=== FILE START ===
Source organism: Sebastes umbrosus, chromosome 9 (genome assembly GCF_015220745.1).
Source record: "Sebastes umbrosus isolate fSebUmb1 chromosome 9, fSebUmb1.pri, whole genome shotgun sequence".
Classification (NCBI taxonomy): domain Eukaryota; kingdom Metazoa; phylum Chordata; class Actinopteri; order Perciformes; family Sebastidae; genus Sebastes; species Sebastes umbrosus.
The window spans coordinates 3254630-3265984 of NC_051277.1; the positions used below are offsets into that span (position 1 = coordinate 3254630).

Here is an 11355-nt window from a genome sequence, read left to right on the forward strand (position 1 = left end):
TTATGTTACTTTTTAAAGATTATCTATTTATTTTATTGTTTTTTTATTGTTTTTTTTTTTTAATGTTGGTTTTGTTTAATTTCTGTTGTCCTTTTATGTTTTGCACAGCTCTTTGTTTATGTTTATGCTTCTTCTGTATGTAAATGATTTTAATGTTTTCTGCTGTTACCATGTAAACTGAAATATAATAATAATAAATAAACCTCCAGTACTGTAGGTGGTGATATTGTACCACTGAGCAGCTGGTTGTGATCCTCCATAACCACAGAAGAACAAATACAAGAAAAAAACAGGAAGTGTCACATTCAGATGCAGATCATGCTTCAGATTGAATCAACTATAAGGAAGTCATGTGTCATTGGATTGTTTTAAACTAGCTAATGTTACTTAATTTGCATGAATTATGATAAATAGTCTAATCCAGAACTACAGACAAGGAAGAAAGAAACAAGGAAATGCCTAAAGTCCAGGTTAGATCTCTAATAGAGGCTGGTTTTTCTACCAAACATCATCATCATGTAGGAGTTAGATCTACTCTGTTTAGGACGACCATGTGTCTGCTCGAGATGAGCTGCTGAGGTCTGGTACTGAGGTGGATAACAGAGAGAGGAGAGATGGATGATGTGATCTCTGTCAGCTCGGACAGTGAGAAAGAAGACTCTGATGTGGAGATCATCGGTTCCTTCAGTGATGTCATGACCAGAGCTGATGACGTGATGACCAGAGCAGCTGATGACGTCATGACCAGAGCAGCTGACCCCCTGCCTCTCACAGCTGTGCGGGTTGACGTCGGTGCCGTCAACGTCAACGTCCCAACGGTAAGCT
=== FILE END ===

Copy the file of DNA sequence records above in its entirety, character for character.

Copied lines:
Source organism: Sebastes umbrosus, chromosome 9 (genome assembly GCF_015220745.1).
Source record: "Sebastes umbrosus isolate fSebUmb1 chromosome 9, fSebUmb1.pri, whole genome shotgun sequence".
Classification (NCBI taxonomy): domain Eukaryota; kingdom Metazoa; phylum Chordata; class Actinopteri; order Perciformes; family Sebastidae; genus Sebastes; species Sebastes umbrosus.
The window spans coordinates 3254630-3265984 of NC_051277.1; the positions used below are offsets into that span (position 1 = coordinate 3254630).

Here is an 11355-nt window from a genome sequence, read left to right on the forward strand (position 1 = left end):
TTATGTTACTTTTTAAAGATTATCTATTTATTTTATTGTTTTTTTATTGTTTTTTTTTTTTAATGTTGGTTTTGTTTAATTTCTGTTGTCCTTTTATGTTTTGCACAGCTCTTTGTTTATGTTTATGCTTCTTCTGTATGTAAATGATTTTAATGTTTTCTGCTGTTACCATGTAAACTGAAATATAATAATAATAAATAAACCTCCAGTACTGTAGGTGGTGATATTGTACCACTGAGCAGCTGGTTGTGATCCTCCATAACCACAGAAGAACAAATACAAGAAAAAAACAGGAAGTGTCACATTCAGATGCAGATCATGCTTCAGATTGAATCAACTATAAGGAAGTCATGTGTCATTGGATTGTTTTAAACTAGCTAATGTTACTTAATTTGCATGAATTATGATAAATAGTCTAATCCAGAACTACAGACAAGGAAGAAAGAAACAAGGAAATGCCTAAAGTCCAGGTTAGATCTCTAATAGAGGCTGGTTTTTCTACCAAACATCATCATCATGTAGGAGTTAGATCTACTCTGTTTAGGACGACCATGTGTCTGCTCGAGATGAGCTGCTGAGGTCTGGTACTGAGGTGGATAACAGAGAGAGGAGAGATGGATGATGTGATCTCTGTCAGCTCGGACAGTGAGAAAGAAGACTCTGATGTGGAGATCATCGGTTCCTTCAGTGATGTCATGACCAGAGCTGATGACGTGATGACCAGAGCAGCTGATGACGTCATGACCAGAGCAGCTGACCCCCTGCCTCTCACAGCTGTGCGGGTTGACGTCGGTGCCGTCAACGTCAACGTCCCAACGGTAAGCT